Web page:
ABSTRACT: Diabetes mellitus (DM) has emerged into a steadily increasing health problem and the predicted future dimension of the global DM epidemic is alarming: an increase from currently 346 million to over 400 million affected people worldwide by the year 2030 was extrapolated. Thus concerted research efforts are imperative to gain insight into disease mechanisms and to expand the basis for development of preventive and therapeutic strategies. Diabetic rodent models have traditionally been used to follow these goals, but have limitations for translational research. The pig is another classical animal model for diabetes research. Genetic engineering now facilitates tailoring pig models which mimic human disease mechanisms at the molecular level. This article reviews the existing genetically engineered pig models for diabetes research and their current and future applications. Further, the potential role of the pig as donor of pancreatic islets for xenotransplantation or as host for growing human pancreas is outlined.
    Transgenic Research 09/2013; · 2.61 Impact Factor
  • Source
    [Show abstract] [Hide abstract]
    ABSTRACT: The incretin effect describes the augmentation of postprandial insulin secretion by gut hormones. It is not known whether glucagon secretion is also influenced by an incretin effect. A glucagon suppression deficiency has been reported in some patients with type 2 diabetes, but it is unclear whether this abnormality is present prior to diabetes onset. We therefore addressed the questions: (1) Is glucagon secretion different after oral and during intravenous glucose administration? (2) If so, is this related to the secretion of incretin hormones? (3) Is glucagon secretion abnormal in first-degree relatives of patients with type 2 diabetes? We examined 16 first-degree relatives of patients with type 2 diabetes and ten matched control subjects with an oral glucose load (75 g) and with an 'isoglycaemic' intravenous glucose infusion. Glucagon levels were significantly suppressed by both oral and intravenous glucose (p < 0.0001), but glucagon suppression was more pronounced during intravenous glucose administration (76 +/- 2%) than after oral glucose administration (48 +/- 4%; p < 0.001). The differences in the glucagon responses to oral and i.v. glucose were correlated with the increments in gastric inhibitory polypeptide (GIP) (r = 0.60, p = 0.001) and glucagon-like peptide (GLP)-1 (r = 0.46, p < 0.05). There were no differences in glucagon levels between first-degree relatives and control subjects. Despite the glucagonostatic actions of GLP-1, the suppression of glucagon secretion by glucose is diminished after oral glucose ingestion, possibly due to the glucagonotropic actions of GIP and GLP-2. Furthermore, in this group of first-degree relatives, abnormalities in glucagon secretion did not precede the development of other defects, such as impaired insulin secretion.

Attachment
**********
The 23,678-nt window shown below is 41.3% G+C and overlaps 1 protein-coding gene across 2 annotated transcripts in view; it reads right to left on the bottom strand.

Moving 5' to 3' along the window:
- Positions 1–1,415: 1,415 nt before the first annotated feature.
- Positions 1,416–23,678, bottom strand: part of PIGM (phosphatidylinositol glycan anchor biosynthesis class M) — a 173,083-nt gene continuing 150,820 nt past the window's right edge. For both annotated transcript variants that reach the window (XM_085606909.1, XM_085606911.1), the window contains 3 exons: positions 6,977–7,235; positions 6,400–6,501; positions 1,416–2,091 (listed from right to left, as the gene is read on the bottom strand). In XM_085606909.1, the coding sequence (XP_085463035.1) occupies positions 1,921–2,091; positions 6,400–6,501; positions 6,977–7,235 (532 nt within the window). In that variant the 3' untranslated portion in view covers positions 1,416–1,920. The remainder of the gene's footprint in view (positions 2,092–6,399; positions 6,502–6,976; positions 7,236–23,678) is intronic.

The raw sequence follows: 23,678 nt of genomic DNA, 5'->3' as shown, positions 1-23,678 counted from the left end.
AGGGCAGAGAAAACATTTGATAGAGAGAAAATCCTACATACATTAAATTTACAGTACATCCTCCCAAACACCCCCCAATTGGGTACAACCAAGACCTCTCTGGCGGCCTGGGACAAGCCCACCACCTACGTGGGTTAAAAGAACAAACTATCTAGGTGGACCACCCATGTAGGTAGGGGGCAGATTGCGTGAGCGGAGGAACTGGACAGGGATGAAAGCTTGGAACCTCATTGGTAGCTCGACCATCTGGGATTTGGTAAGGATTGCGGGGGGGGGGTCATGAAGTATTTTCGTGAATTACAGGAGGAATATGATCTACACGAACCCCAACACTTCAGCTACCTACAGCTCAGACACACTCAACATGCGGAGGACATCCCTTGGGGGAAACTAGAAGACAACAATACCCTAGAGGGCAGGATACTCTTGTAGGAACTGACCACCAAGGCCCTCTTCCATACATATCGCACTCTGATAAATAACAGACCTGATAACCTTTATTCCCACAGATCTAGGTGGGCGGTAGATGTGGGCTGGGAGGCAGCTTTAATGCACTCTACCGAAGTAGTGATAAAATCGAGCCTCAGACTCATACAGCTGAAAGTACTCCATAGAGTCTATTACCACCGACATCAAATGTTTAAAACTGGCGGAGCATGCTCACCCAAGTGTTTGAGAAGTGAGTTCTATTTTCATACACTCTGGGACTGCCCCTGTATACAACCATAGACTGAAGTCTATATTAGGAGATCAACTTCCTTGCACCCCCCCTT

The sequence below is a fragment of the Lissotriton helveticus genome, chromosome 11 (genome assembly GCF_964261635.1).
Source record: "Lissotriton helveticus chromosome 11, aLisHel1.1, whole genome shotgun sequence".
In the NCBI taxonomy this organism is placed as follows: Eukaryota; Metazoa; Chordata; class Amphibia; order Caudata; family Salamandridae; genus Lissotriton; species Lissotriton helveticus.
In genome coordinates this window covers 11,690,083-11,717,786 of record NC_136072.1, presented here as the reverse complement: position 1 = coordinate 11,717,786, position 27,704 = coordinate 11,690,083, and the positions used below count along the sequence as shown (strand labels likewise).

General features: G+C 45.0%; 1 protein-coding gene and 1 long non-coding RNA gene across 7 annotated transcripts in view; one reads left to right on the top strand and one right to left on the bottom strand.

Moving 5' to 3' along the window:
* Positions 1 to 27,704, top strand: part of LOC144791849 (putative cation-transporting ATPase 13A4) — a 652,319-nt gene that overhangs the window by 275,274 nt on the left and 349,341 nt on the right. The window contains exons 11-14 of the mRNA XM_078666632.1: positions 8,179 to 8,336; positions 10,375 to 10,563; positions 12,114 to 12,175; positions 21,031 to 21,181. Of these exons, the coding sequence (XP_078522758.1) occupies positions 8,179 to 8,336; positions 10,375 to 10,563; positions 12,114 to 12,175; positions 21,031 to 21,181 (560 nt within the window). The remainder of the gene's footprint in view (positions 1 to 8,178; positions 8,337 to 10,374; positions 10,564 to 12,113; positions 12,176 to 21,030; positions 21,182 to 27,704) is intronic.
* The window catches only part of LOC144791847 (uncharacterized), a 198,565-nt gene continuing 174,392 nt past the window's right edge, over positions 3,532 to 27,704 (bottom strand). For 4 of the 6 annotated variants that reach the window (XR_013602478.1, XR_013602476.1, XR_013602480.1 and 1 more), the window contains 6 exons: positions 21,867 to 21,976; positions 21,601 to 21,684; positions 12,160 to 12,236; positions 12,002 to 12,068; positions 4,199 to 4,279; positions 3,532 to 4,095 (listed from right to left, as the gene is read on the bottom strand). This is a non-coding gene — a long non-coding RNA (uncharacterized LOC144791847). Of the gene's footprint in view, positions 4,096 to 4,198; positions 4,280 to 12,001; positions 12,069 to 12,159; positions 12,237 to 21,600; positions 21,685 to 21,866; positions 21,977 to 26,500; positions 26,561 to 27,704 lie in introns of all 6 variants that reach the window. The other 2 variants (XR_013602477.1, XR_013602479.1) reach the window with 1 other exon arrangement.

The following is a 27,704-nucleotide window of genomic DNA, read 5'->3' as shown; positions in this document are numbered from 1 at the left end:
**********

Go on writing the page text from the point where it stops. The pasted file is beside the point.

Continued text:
Diabetologia 04/2007; 50(4):806-13. · 6.49 Impact Factor

Full-text (2 Sources)

View
79 Downloads
Available from
May 21, 2014